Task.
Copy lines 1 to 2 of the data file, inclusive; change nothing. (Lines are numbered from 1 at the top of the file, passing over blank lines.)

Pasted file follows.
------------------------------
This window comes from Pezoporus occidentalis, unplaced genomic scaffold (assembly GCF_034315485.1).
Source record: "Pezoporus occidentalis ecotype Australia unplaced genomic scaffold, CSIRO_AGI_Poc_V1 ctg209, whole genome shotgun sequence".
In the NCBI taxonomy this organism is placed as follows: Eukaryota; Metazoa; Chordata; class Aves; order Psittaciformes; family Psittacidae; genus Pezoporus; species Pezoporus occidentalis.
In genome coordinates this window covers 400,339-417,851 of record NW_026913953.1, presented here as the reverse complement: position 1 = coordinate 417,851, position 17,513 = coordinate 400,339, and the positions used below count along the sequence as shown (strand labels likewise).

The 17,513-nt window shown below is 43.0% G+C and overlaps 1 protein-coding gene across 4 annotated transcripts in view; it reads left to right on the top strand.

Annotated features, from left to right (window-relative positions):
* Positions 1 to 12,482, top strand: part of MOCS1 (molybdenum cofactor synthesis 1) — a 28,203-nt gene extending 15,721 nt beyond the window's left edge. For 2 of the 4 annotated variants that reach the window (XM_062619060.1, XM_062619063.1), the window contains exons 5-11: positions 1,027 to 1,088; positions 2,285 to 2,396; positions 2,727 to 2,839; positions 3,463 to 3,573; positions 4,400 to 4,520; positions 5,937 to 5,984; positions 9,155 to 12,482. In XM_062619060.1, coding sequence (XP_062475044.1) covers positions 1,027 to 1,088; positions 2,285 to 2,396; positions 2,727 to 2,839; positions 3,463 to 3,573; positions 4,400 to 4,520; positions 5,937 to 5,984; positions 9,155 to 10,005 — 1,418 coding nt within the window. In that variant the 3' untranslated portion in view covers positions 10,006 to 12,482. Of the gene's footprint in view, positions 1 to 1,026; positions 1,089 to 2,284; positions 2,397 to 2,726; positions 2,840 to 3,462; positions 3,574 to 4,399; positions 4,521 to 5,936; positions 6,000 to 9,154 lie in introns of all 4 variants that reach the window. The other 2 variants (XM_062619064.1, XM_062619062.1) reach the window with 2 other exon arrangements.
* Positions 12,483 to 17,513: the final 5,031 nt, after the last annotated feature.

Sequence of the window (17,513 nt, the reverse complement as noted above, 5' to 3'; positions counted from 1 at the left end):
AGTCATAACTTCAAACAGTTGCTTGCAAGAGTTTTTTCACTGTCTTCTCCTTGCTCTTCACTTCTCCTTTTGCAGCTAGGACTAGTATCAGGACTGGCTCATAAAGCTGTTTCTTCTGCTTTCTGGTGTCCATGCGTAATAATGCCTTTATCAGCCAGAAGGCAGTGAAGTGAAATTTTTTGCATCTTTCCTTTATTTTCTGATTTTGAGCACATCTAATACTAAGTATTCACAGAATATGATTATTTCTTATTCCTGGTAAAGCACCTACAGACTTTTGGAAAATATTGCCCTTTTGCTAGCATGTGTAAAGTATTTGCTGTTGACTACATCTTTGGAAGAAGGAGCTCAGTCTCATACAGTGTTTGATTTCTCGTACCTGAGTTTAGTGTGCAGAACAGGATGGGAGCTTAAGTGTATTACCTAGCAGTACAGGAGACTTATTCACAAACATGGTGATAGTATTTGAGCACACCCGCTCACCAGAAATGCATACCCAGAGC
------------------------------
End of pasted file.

This window comes from Pezoporus occidentalis, unplaced genomic scaffold (assembly GCF_034315485.1).
Source record: "Pezoporus occidentalis ecotype Australia unplaced genomic scaffold, CSIRO_AGI_Poc_V1 ctg209, whole genome shotgun sequence".